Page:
They said, "Smile. Things could be worse." So, I smiled, and sure enough, things got worse.
The key to happiness is low expectations.
I'm thinking that bringing you down is not going to keep you coming back eager to read more. As all politicians know, to sell yourself, you have to tell people what they want to hear.
Anyway, I'm just gonna start writing. Here goes:
My wife has cancer. There. I said it. I don't like to put it that way, because it has such a awful ring to it: A connotation of incurability. The doctor (one of many doctors on her "team") says he can surgically remove it, after chemo and radiation, with more chemo afterwards, and lots of other unattractive junk along the way. But just saying: "She has cancer" is just too daunting. It seems better to just call it a tumor. Yes, it is a "malignant" tumor. Still, I just don't like using the word cancer.
This particular cancer is in a particularly un-nice place, a place sometimes referred to as "where the sun don't shine." OK, have you heard the song about the colorectal surgeon? If not, ask me to send it to you. That's about as funny as anything having the word "colorectal" in it could be.
I don't feel real jokey about this at all. I'm trying to decide the best strategy among denial, ignorance, prayer, or the "one-day-at-a-time" philosophy recommended by her "Colorectal Team." Only thing about the one-day-at-a-time thing is, are they saying that because there's no use worrying about things you can't control, or are they saying that because there may not be a whole lot more days to worry about? I'm going to trust that it's the former.
If you ever wanted to be a member of a "team" I'll bet it sure wasn't this kind of a team. Softball team, volleyball, soccer, bowling, something like that, yes. Colorectal cancer team, no. If I'd known this team was choosing up sides, I'd have hid in the locker room longer that day. I'm not really all that much into team sports anyway.
The Colorectal Team includes a GP, a gastroenterologist, a surgeon, an oncologist, a radiaton oncologist, a nutritionist, various nursing specialists, a "navigator" to try to help us maneuver among all those, and potentially even an acupuncturist. I would never have guessed that my needle-paranoid wife would voluntarily pay to get stuck with needles, but she does.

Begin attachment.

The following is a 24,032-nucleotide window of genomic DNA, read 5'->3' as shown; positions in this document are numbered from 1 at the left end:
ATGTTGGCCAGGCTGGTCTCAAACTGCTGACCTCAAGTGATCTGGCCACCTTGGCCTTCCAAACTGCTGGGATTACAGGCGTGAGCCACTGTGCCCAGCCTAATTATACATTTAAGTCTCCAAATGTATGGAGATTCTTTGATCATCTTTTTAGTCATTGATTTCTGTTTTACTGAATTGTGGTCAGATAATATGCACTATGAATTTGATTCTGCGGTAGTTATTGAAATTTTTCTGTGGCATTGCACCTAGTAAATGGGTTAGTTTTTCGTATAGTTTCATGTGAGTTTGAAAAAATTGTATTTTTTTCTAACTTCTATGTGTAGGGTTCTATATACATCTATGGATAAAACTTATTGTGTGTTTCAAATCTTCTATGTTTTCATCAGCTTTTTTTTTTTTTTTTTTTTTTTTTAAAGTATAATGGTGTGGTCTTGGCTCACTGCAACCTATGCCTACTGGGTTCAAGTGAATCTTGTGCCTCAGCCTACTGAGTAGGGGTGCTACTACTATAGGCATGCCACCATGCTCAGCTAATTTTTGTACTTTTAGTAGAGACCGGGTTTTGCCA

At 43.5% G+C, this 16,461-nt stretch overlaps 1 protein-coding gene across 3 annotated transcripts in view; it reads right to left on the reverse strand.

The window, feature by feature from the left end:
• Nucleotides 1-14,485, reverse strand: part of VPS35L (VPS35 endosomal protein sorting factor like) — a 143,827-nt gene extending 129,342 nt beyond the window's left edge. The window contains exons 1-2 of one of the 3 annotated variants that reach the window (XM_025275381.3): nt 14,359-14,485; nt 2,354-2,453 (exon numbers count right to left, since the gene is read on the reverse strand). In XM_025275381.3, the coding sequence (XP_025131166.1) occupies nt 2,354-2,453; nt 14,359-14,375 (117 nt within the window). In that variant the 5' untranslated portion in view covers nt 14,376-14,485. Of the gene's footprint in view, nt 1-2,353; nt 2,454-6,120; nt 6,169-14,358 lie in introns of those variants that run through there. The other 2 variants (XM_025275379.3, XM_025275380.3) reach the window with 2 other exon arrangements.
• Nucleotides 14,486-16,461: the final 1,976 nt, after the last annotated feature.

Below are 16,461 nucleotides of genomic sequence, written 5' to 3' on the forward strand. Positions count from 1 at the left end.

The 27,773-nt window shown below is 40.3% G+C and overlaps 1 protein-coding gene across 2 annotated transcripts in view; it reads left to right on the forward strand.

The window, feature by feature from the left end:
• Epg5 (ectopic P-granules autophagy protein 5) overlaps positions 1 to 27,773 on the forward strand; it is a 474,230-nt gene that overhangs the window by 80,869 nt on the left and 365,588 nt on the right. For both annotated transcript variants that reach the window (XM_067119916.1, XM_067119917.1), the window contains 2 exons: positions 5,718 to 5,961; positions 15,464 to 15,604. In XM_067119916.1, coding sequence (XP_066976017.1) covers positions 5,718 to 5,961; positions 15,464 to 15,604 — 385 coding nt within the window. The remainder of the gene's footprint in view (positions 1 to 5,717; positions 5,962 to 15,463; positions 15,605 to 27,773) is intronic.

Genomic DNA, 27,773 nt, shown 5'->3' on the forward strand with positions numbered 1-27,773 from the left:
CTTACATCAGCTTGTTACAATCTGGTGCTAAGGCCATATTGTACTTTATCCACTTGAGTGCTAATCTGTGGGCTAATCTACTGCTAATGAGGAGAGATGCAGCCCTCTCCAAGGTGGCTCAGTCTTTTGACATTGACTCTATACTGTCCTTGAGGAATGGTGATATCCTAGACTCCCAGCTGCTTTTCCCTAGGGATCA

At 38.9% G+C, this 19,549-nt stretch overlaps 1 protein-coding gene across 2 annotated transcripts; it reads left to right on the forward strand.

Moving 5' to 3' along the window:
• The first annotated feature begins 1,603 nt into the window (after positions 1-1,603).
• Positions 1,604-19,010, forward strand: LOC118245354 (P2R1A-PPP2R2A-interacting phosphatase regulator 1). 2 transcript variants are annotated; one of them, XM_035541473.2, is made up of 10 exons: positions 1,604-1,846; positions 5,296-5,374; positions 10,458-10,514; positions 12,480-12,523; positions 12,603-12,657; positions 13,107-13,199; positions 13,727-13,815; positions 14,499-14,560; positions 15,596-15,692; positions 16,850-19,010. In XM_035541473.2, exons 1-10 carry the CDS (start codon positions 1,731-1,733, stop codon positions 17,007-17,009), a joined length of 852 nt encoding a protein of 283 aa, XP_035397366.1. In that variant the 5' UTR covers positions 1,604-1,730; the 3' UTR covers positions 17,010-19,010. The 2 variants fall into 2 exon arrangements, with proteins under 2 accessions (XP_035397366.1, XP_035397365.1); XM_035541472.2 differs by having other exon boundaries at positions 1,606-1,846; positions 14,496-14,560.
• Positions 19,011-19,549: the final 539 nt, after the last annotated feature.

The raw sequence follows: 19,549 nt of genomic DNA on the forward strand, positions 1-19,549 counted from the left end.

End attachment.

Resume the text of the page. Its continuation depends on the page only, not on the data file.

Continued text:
The information on colorectal cancer gives a list of "risk factors," of which she basically has none. They also say that something like 75% of people with colorectal cancer have none of the risk factors, which means that really, they haven't got a clue what the real risk factors are. I don't like trusting people to predict the future who were demonstrably unable to predict the past - it's like all these economists who totally missed the signs of the "recession" we are now in giving their predictions of the what the economy is likely to do over the next few years. If they were that far off on the last recession, they probably haven't a clue what's going to happen next either. But I digress.
We met the various Colorectal Team members this week. All were really nice and helpful, but to be perfectly honest, I'd rather not have had the need to meet them. We had three hours of meetings with them on Monday, and it was exhausting. The doctors were very reassuring, and seemingly confident that (no pun intended) in the end they will put Lyn back together functioning nearly as before. I hope that is not just telling us what we want to hear. If the truth were different would they tell us? Again, I'm going to trust their reassurances.
The big problem with their recommended one-day-at-a-time philosophy is that it is pretty unemotional. The advantage to it also is that it is pretty unemotional. You just do what you have to do, one step at a time; one day at a time; you don't stop to get worried, afraid, upset, angry, depressed, whatever. Don't ruminate too much. Just keep plugging along. But in the back of my mind, there's this lurking feeling. I guess there's no use going there, but it is there.
My inherent bemusement and indecisiveness may be a good thing, as it tends to work well with one-day-at-a-time. In the main, my feeling is that the word "cancer" is too inherently loaded with emotion. It tends to define your life. Lance Armstrong is defined by it, as much as he is defined by winning the Tour de France. But he has defined himself by it as a survivor of it, not as patient in current treatment. I'm not sure I want our life to be defined by Lyn's cancer. I think not. I think it is better to have a life aside from the disease. On the other hand, I don't want to be in denial about the extent to which it does affect us both.
I don't really know what to think about all of this. I can't sort out my feelings. So, I thought, well, maybe I could write it down. Maybe even someone else might find my bewildered ramblings helpful in their situation (not sure how, but who knows?). Or, maybe it's just a way of venting, of unloading the junk that's running around in my head.
So, this may or may not be a good reason to start a blog, but it's the reason I happen to have, so I'm going with it. Take it or leave it. I think my thoughts are going to be more scattered and dis-jointed than usual, but that's what you get reading free stuff on the internet.